Title: Echoes from the Dead
Author: Johan Theorin
Publisher: Transworld (Black Swan)
Publishing Date: 3 July 2009 (UK)
Paperback: 480 pages
Stand Alone or series: Stand Alone
Why did I read the book: I was offered a review copy. Although I don’t read crime novels as much as I used to, I decided to give this one a try once I heard that 1) it is set in Sweden in and I am trying to expand the settings of the novels I read. 2) it won an award for best debut novel in its home country
Can you ever come to terms with a missing child?Julia Davidsson has not. Her five-year-old son disappeared twenty years previously on the Swedish island of Oland. No trace of him has ever been found.
Until his shoe arrives in the post. It has been sent to Julia’s father, a retired sea-captain still living on the island. Soon he and Julia are piecing together fragments of the past: fragments that point inexorably to a local man called Nils Kant, known to delight in the pain of others. But Nils Kant died during the 1960s. So who is the stranger seen wandering across the fields as darkness falls?
It soon becomes clear that someone wants to stop Julia’s search for the truth. And that he’s much, much closer than she thinks . . .
1972. In the island of Öland, Sweden, a young boy is spending the summer with his grandparents. His mother is out for the day, his grandmother is taking a nap and the grandfather is working on his nets at the boathouse when six year old Jens decides to go on an adventure. He climbs the small wall at the end of the garden and goes for a walk in the Alvar. Soon though, he gets lost in the spreading fog and loses his bearing. He then meets a man who introduces himself as Nils Kant and reassures him that everything will be alright. Jens is never seen again dead or alive.
20 years later, his mother Julia is still unable to let go. Living in a dingy apartment with her only companions being wine bottles and the American Shopping channel , she merely gets by and she has been on a sick leave from her job as a nurse for ages. The working explanation for her son’s disappearance is that he went towards the sea and drowned but Julia does not believe that and deep down still hopes he is alive somewhere.
Until one day she gets a phone call from her father with some disturbing news : he has received in the mail, one of Jen’s sandals – the one he was wearing on the day of his disappearance and he urges her to go back to her childhood home to investigate further. Gerlof , now a 80 year old, retired widown, lives in a nursing home and struggles to live with a crippling chronic disease and the certainty that he is old and unimportant. Together with is best friend Ernst, he has been working in a new theory about his grandson and one that involves…..Nils Kant.
Julia goes back, even if only for a couple of days and is overcome with the memories. Then, Ernst is killed and all of a sudden there is the conviction that Gerlof is on to something. But then, Julia finds out that Nils Kant has been dead for over 30 years – even before her son disappeared! What is Gerlof hitting at – is Nils Kant not really dead?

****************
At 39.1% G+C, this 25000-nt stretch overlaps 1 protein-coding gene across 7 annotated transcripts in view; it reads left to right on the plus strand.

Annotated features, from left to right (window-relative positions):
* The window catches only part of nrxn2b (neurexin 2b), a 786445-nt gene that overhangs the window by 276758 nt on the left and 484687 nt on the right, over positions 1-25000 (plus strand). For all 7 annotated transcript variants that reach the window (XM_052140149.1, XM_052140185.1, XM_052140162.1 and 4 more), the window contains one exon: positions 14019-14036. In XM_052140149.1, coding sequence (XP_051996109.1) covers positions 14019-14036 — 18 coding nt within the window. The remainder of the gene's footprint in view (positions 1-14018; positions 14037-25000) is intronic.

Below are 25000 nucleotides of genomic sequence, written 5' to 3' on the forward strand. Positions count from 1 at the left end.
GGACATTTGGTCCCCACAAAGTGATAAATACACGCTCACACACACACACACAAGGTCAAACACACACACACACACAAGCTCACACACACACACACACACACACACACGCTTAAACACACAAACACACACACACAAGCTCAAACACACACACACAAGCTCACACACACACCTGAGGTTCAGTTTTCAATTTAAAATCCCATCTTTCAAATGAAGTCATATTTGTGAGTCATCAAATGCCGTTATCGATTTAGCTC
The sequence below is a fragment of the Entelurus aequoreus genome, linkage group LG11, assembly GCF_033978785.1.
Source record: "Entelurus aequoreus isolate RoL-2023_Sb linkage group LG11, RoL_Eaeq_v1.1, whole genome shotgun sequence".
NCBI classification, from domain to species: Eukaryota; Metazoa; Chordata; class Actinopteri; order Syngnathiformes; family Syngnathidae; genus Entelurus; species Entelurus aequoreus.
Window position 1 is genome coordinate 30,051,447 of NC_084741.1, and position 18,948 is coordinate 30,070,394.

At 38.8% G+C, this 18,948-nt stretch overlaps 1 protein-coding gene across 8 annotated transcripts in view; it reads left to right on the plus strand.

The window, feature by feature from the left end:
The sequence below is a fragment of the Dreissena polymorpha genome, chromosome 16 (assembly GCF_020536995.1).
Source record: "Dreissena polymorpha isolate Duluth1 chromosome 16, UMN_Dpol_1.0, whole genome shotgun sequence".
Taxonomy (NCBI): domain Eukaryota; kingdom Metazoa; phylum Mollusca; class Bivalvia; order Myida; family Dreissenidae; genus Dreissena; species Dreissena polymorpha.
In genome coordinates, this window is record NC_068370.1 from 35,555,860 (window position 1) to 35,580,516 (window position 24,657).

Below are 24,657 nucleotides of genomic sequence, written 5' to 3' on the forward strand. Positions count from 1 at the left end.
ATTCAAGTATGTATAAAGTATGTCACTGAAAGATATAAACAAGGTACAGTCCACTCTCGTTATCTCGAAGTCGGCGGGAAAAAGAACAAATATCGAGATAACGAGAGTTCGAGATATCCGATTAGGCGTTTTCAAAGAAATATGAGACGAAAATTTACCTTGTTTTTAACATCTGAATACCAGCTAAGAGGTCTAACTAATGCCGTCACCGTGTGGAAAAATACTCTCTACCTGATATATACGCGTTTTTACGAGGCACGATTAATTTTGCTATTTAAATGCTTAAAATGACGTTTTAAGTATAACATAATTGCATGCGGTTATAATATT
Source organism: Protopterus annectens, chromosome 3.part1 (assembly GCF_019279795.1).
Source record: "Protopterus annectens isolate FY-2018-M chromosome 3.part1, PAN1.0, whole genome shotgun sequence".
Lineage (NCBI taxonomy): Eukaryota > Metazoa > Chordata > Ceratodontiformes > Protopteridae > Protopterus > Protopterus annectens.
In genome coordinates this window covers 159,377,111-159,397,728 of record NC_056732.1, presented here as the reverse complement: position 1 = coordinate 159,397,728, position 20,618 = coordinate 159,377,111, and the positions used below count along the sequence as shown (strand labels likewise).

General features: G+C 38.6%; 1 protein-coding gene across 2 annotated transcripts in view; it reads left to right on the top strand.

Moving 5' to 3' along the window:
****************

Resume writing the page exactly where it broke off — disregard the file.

Julia’s journey through the small villages of the island and Gerlof’s attempt at playing private eye are intercalated with flashbacks of Nils Kant’s story – going back to his own dark, disturbing childhood and the death of his younger brother to the crimes he committed as a young man. We then learn that this man’s past is intertwined with that of the island and that Öland, with its past and future, is a character in itself.
Until the two narratives coincide in the most surprising way.
The alternating points of view of these three characters add an incredible insight to the story and makes Echoes from the Dead more character-driven than plot-driven. Nils ‘ obsession with the island and with his self-importance, Julia’s depression and want for closure and Gerlof’s need to prove that he is still important and that his life still matters were poignant and interesting and added a human flavour to a whodunit. The author’s description of the island was amazingly haunting and spoke of a close relationship to the place. The bleakness and the emptiness of the surroundings were immensely evocative and emphasised the sombre aspects of the three characters’ personalities.
A couple of small things did bother me and detracted from the overall enjoyment of the novel – the fact that Gerlof was a bit too aloof and too close-mouthed about his findings, choosing to reveal things little by little made me impatient. They were dealing with a possible murder investigation not with one of the stories he heard in his childhood. It was a matter of great importance and I felt that his actions and Julia’s reaction to them were not realistic. And the presence of a paranormal element, that came out of nowhere and added absolutely nothing to the story. Still, this is a pretty solid debut novel and I admired the way the plot unfolded.
A few years ago, I used to be a voracious reader of crime novels until I sort of grew tired of the genre. Echoes from the Dead was a great reminder of why I used to love whodunits and I recommend it to lovers of the genre and to those who would like a different setting.
Notable Quotes/ Part: definitely the climax of the story when everything becomes clear to the reader.
Verdict: With its interesting characters and the haunting setting and narrative, Echoes from the Dead is a solid debut novel.
Rating: 6. Good.
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